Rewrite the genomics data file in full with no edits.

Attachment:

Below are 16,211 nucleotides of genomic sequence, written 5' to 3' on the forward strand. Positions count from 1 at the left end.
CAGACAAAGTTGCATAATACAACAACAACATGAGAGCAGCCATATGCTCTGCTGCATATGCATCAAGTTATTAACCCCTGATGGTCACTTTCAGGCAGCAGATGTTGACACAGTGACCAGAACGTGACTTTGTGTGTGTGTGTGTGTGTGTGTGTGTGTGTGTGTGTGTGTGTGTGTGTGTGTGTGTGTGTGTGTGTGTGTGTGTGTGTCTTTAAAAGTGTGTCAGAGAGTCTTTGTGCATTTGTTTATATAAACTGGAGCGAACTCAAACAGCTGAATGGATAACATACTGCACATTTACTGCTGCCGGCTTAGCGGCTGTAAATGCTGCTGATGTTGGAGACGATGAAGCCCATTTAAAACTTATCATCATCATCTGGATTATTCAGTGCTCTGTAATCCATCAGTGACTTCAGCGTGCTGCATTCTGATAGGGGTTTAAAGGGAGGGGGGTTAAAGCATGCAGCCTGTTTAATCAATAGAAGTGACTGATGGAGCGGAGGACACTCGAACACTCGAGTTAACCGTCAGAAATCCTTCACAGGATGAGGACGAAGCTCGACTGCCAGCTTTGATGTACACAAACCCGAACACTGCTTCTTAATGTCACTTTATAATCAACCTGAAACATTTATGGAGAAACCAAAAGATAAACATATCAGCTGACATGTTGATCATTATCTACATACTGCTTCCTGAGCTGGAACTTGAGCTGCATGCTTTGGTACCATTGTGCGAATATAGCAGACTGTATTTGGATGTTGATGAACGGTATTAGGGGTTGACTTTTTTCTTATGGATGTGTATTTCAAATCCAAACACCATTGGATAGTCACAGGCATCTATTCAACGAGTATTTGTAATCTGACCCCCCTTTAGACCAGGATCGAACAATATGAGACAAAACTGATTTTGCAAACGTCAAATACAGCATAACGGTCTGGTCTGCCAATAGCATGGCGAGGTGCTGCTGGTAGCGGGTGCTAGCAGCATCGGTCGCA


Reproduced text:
Below are 16,211 nucleotides of genomic sequence, written 5' to 3' on the forward strand. Positions count from 1 at the left end.
CAGACAAAGTTGCATAATACAACAACAACATGAGAGCAGCCATATGCTCTGCTGCATATGCATCAAGTTATTAACCCCTGATGGTCACTTTCAGGCAGCAGATGTTGACACAGTGACCAGAACGTGACTTTGTGTGTGTGTGTGTGTGTGTGTGTGTGTGTGTGTGTGTGTGTGTGTGTGTGTGTGTGTGTGTGTGTGTGTGTGTGTGTCTTTAAAAGTGTGTCAGAGAGTCTTTGTGCATTTGTTTATATAAACTGGAGCGAACTCAAACAGCTGAATGGATAACATACTGCACATTTACTGCTGCCGGCTTAGCGGCTGTAAATGCTGCTGATGTTGGAGACGATGAAGCCCATTTAAAACTTATCATCATCATCTGGATTATTCAGTGCTCTGTAATCCATCAGTGACTTCAGCGTGCTGCATTCTGATAGGGGTTTAAAGGGAGGGGGGTTAAAGCATGCAGCCTGTTTAATCAATAGAAGTGACTGATGGAGCGGAGGACACTCGAACACTCGAGTTAACCGTCAGAAATCCTTCACAGGATGAGGACGAAGCTCGACTGCCAGCTTTGATGTACACAAACCCGAACACTGCTTCTTAATGTCACTTTATAATCAACCTGAAACATTTATGGAGAAACCAAAAGATAAACATATCAGCTGACATGTTGATCATTATCTACATACTGCTTCCTGAGCTGGAACTTGAGCTGCATGCTTTGGTACCATTGTGCGAATATAGCAGACTGTATTTGGATGTTGATGAACGGTATTAGGGGTTGACTTTTTTCTTATGGATGTGTATTTCAAATCCAAACACCATTGGATAGTCACAGGCATCTATTCAACGAGTATTTGTAATCTGACCCCCCTTTAGACCAGGATCGAACAATATGAGACAAAACTGATTTTGCAAACGTCAAATACAGCATAACGGTCTGGTCTGCCAATAGCATGGCGAGGTGCTGCTGGTAGCGGGTGCTAGCAGCATCGGTCGCA